Calving is hands-down the most stressful time year of for the cow-calf operator. Challenging environmental conditions, increased cattle nutritional requirements and lack of sleep can lead to producers not being fully prepared. Let’s review some basic equipment and management recommendations to assist with calving. Just remember your yearlong investment in each cow and how the calving event may determine her success or failure. To prepare for potential calving problems, you may want to read this fact sheet, Calving and Handling Calving Difficulties, as a good review.
To start, inventory supply needs to happen prior to the calving season and then the needed supplies should be purchased. A solid carrying box is ideal for keeping supplies clean and handy. Suggested supplies include:
After the calf is born, make sure the calf is breathing properly. If a calf is not breathing, immediately clear its nose and mouth of mucous or other obstructions. Stimulate breathing by vigorously rubbing of the calf’s back and by poking inside the nostrils to initiate a sneeze reflex. Never hold a calf upside down. This forces the weight of the calf’s internal organs against the lungs and may inhibit lung inflation.
Processing the calf should be delayed until the calf has nursed. This allows for a calming affect for everyone involved. When working a newborn calf, keep track of the cow. Some cows and heifers are very protective, and some behave aggressively toward any animal or object approaching their calves. Keep dogs away from cows and heifers that have just calved. Having more than one person involved in calf processing is a good safety measure. Whenever possible, isolate the calf before processing to reduce the risk to the handler. Binding three legs of the calf can help immobilize the calf for effective processing. Watch for twins from cows that do not settle down after calving. Often, these cows may need to be palpated to assist with a second delivery.
Once a calf is breathing properly, allow it time to stand and start to nurse. Observe the calf during its first hours of life because it is critical for it to get needed colostrum during this time. Signs that a calf has nursed include wet or curled hair around teats and a shiny appearance to teats. Calves need to receive colostrum from the dam as soon as possible, preferably within the first three hours after birth (sooner in extreme weather). With each passing hour, the amount of colostrum in the dam’s milk declines, along with the calf’s ability to absorb colostrum. Newborn calves have limited immune function. Colostrum is an important source of passive immunity and helps protect the calf from diseases such as scours and pneumonia.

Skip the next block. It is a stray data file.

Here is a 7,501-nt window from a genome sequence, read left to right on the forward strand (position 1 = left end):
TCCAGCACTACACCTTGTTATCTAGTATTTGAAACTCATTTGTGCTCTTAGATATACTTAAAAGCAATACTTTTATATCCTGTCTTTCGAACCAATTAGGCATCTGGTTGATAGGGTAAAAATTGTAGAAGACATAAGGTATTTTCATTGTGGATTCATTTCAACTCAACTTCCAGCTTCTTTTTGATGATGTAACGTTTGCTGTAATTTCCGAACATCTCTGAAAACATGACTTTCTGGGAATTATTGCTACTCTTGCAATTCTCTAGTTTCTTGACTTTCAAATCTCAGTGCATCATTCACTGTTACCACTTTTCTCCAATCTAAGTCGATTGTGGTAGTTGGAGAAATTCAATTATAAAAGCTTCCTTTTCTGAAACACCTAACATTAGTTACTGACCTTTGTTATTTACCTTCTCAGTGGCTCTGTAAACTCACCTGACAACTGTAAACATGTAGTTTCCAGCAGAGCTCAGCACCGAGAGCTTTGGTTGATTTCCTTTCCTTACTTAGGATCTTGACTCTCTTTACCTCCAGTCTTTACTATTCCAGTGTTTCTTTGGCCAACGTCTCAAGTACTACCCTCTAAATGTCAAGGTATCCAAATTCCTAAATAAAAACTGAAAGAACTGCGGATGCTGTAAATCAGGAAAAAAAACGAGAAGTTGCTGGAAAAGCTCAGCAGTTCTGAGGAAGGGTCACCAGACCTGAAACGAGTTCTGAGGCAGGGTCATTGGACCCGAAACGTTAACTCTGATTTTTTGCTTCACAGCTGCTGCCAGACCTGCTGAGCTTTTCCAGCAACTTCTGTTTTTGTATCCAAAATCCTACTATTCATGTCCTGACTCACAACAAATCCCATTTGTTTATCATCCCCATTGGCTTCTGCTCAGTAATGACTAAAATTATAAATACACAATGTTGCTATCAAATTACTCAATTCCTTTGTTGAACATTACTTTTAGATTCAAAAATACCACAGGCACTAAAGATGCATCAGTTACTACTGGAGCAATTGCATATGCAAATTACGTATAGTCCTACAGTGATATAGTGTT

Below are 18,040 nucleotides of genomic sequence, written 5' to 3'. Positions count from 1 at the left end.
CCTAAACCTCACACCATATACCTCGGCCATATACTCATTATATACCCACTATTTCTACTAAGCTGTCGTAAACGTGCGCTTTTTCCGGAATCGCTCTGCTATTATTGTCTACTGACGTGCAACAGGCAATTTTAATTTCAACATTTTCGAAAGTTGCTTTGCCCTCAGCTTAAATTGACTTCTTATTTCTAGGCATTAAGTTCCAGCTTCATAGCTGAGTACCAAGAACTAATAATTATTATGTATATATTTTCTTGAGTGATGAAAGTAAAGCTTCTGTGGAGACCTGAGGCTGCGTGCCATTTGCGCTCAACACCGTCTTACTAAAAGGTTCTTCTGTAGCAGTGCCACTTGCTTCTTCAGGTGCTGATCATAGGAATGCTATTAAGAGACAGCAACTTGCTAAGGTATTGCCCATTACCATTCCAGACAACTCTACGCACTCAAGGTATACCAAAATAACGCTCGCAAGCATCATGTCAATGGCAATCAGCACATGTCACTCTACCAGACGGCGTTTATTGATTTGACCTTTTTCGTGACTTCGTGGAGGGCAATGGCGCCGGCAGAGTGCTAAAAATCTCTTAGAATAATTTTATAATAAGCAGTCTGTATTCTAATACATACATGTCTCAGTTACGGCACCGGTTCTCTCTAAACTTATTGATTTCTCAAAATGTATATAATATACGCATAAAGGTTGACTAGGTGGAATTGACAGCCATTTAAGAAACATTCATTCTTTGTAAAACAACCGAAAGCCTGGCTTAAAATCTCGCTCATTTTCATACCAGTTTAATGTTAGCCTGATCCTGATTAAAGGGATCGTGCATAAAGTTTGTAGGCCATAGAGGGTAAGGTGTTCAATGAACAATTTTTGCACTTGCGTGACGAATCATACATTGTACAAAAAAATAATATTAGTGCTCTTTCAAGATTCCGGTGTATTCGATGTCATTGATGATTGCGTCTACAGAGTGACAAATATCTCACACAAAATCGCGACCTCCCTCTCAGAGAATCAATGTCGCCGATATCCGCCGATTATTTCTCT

Stressful births can result in calves not having enough vigor to stand and nurse in a timely manner. In these cases, colostrum should be fed with an esophageal feeder. Colostrum can be milked from the cow, or colostrum replacers (not colostrum supplements) can be used for the first feeding. Feed fresh or slowly thawed frozen colostrum at 5 to 6 percent of the calf’s body weight (about 2 quarts for an 80-pound calf) within the first three hours of life. Then, feed the same amount again about 12 hours after birth.
An area should be available to single-out cows during calving as needed for assistance or during adverse weather conditions. After birth, give calves access to a clean, dry bedded, draft free environment. This area should provide access where the calves can bed down away from the cows. Introduce the calves to this area within six hours of birth, and they will learn to return there after nursing. Processing calves after birth may require more than one step. Dip the calf’s naval cord in a 7 percent tincture of iodine solution as soon as possible after birth to help reduce the risk of naval infections. This is particularly important in heavily used calving areas. Castration and dehorning can be delayed a day or two to ensure the calf is up and nursing properly. Move the cow-calf pairs out to clean pasture as soon as possible to reduce disease exposure. Observe calves a minimum of twice per day. Understanding the signs of a sick calf, including rapid breathing, scours, lowered head and ears, dry muzzle, inside of mouth cold to touch, and abnormal posture, is critical. Timely treatment can mean life or death for young calves. Consult with a veterinarian on a calf scours prevention program and future calf vaccinations and processing protocols for your operation. An ounce of prevention is often worth a live, healthy calf!
Records are very important. A pocket-sized calf record book a cell phone app that you like is a convenient record keeping tool. Calf Book is an app that “allows you to track calving data, calf weaning and yearling performance.”
Record calf identification, birth date, sex, sire, calving ease and birth weight at calving for use in herd performance improvement programs. For seedstock operations, measure birth weights within 24 hours of calving with a scales system approved by your breed association. Also, record cow management issues, such as dystocia, temperament, body condition or udder issues, to aid in culling decisions after weaning. Finding a newborn calf up and nursing will surely brighten your day.
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